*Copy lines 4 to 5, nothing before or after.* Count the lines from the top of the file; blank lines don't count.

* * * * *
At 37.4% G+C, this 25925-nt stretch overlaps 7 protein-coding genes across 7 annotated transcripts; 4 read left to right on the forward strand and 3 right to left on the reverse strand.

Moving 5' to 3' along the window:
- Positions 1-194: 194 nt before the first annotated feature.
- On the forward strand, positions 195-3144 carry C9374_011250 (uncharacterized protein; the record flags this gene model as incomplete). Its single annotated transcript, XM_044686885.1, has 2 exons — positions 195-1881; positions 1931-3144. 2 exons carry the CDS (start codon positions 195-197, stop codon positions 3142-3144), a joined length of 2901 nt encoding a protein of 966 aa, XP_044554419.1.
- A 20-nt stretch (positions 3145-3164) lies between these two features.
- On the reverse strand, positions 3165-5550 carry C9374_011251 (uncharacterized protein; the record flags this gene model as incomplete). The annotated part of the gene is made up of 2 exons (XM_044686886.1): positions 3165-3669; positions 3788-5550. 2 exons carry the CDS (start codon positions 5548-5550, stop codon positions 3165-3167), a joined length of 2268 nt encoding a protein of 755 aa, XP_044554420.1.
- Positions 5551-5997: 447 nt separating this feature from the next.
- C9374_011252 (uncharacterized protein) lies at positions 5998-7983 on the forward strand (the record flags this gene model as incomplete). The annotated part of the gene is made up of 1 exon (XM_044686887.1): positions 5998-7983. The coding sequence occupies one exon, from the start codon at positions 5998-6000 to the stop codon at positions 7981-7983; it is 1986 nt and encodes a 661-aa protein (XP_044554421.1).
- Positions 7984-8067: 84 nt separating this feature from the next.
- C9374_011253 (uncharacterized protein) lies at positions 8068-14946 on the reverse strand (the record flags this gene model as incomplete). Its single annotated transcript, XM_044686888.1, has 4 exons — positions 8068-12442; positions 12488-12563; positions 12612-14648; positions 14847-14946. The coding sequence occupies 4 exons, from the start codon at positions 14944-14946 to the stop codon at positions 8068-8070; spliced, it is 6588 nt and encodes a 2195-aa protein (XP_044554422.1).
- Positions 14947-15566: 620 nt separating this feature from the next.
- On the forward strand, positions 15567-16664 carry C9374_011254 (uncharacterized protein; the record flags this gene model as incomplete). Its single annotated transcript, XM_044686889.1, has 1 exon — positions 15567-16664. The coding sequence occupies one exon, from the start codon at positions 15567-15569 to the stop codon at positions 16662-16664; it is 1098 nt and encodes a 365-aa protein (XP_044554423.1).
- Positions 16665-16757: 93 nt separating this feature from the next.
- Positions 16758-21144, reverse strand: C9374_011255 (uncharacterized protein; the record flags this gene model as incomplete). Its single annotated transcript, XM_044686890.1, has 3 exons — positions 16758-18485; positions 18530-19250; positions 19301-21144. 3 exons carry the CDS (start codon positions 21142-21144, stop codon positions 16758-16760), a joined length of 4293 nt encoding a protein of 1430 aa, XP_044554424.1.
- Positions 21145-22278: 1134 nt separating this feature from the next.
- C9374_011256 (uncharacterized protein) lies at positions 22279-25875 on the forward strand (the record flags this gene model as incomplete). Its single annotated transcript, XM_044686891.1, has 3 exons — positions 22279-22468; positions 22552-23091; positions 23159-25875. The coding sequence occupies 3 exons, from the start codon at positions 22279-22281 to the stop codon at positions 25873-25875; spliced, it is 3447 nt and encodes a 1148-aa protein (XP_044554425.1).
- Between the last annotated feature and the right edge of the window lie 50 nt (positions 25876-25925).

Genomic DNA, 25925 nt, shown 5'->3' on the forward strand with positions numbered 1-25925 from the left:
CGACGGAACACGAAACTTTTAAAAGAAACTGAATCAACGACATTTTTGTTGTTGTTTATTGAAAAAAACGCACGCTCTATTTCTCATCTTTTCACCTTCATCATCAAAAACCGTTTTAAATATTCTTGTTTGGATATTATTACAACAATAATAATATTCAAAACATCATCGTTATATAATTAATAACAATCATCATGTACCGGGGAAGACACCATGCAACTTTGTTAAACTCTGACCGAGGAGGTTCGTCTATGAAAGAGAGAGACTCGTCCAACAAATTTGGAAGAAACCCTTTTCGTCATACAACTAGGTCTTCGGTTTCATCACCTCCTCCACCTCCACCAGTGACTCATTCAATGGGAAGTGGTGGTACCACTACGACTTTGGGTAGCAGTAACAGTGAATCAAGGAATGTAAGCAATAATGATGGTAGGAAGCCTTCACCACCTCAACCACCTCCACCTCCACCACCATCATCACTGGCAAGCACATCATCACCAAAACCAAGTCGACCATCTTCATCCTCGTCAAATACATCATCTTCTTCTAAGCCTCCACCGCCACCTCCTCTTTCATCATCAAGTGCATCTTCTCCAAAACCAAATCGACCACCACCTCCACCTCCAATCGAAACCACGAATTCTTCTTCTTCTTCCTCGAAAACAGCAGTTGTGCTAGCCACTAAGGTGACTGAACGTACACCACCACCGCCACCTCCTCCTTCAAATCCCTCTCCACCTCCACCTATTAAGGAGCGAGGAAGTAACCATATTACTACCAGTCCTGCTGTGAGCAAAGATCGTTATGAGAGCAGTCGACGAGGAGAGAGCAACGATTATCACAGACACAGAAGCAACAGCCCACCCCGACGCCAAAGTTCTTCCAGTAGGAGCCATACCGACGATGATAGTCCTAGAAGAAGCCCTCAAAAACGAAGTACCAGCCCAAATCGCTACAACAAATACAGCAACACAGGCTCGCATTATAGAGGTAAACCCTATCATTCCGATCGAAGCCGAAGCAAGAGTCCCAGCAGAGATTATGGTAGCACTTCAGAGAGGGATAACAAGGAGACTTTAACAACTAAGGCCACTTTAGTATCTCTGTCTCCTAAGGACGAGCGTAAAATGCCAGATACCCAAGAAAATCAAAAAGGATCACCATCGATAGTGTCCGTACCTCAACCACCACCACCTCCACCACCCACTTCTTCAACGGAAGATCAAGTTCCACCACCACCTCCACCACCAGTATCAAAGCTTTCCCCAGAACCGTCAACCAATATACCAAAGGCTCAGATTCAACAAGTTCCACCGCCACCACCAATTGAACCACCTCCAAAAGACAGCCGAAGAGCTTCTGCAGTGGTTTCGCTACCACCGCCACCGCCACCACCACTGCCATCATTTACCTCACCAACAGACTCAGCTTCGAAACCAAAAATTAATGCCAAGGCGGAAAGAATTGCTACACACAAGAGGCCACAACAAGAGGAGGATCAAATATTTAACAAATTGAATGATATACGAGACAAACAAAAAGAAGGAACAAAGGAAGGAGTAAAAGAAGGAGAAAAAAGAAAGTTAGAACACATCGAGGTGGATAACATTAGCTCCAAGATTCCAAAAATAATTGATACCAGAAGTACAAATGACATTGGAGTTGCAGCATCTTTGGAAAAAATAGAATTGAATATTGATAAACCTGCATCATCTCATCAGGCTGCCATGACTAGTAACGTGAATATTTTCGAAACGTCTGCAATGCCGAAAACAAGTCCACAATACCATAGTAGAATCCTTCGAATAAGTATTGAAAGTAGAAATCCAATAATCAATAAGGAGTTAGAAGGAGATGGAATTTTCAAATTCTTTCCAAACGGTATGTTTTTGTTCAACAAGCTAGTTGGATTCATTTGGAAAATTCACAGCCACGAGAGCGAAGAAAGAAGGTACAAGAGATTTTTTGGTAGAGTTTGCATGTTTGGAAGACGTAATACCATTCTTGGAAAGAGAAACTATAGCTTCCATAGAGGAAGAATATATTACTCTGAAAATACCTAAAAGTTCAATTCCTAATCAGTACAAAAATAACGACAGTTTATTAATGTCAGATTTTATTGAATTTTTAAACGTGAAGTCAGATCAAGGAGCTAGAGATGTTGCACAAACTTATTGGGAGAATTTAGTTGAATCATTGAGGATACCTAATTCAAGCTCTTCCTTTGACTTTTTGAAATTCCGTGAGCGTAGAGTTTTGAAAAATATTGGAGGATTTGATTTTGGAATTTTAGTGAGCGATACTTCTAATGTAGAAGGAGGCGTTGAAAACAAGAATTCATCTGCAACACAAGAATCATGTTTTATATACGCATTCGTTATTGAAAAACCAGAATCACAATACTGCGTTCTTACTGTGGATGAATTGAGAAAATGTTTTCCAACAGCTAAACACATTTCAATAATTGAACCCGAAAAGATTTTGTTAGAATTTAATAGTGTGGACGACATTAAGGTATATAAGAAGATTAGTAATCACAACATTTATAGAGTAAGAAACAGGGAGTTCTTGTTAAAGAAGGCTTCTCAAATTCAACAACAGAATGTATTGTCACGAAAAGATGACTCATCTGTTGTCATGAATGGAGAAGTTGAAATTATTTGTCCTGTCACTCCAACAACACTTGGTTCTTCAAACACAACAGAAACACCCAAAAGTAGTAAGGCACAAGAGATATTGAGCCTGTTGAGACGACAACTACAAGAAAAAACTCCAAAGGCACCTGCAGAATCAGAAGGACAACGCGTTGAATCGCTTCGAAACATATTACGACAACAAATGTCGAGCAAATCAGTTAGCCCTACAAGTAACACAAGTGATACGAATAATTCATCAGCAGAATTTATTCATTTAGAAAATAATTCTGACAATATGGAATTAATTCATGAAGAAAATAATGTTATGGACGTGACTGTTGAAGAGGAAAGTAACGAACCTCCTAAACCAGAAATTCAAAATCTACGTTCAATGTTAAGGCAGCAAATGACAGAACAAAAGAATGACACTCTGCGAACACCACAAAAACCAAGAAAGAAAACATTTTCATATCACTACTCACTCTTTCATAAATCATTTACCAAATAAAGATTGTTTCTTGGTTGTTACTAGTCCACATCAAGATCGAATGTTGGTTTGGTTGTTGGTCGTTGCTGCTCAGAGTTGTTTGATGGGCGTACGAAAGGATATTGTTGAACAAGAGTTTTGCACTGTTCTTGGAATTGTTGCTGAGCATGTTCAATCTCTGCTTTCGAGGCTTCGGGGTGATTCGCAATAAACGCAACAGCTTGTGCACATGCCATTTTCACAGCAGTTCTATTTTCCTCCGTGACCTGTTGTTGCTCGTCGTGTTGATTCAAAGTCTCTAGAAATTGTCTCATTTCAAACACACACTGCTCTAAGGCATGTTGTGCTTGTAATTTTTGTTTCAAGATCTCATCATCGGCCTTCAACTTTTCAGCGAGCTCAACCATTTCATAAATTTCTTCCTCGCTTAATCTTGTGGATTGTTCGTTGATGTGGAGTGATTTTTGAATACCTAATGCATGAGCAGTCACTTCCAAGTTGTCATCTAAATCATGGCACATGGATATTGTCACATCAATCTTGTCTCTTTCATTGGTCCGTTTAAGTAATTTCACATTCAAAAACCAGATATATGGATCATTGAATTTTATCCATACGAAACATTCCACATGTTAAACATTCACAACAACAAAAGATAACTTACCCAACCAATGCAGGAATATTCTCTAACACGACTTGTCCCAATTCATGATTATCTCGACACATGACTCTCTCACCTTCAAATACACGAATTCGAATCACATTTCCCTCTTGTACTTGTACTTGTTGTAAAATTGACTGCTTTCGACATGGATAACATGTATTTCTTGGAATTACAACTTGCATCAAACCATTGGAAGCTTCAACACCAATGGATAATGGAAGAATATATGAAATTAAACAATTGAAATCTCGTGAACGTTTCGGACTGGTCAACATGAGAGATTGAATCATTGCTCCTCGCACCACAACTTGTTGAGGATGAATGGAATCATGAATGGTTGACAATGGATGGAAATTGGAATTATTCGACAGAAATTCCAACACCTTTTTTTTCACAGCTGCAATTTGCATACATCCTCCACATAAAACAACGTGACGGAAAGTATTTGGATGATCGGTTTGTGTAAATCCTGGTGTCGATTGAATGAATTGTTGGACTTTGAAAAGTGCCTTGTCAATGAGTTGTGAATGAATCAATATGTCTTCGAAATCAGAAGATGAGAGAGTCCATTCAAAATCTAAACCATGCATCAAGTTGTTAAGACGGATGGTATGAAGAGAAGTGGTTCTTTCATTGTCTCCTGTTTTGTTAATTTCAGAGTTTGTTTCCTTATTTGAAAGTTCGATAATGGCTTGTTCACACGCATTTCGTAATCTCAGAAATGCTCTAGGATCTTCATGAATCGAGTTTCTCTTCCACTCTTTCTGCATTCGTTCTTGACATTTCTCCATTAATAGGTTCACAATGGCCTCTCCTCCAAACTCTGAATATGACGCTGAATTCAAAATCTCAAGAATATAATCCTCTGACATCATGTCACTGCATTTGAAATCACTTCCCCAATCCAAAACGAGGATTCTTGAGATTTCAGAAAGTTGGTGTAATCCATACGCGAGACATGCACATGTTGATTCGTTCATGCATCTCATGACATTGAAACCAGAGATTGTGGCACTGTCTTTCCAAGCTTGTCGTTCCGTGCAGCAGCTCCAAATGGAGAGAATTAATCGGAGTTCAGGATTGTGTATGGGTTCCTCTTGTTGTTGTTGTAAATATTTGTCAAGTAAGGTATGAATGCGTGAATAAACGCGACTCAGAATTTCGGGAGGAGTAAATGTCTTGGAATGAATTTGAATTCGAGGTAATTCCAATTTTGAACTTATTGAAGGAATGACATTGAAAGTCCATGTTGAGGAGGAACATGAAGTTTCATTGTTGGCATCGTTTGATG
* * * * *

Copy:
- On the forward strand, positions 195-3144 carry C9374_011250 (uncharacterized protein; the record flags this gene model as incomplete). Its single annotated transcript, XM_044686885.1, has 2 exons — positions 195-1881; positions 1931-3144. 2 exons carry the CDS (start codon positions 195-197, stop codon positions 3142-3144), a joined length of 2901 nt encoding a protein of 966 aa, XP_044554419.1.
- A 20-nt stretch (positions 3145-3164) lies between these two features.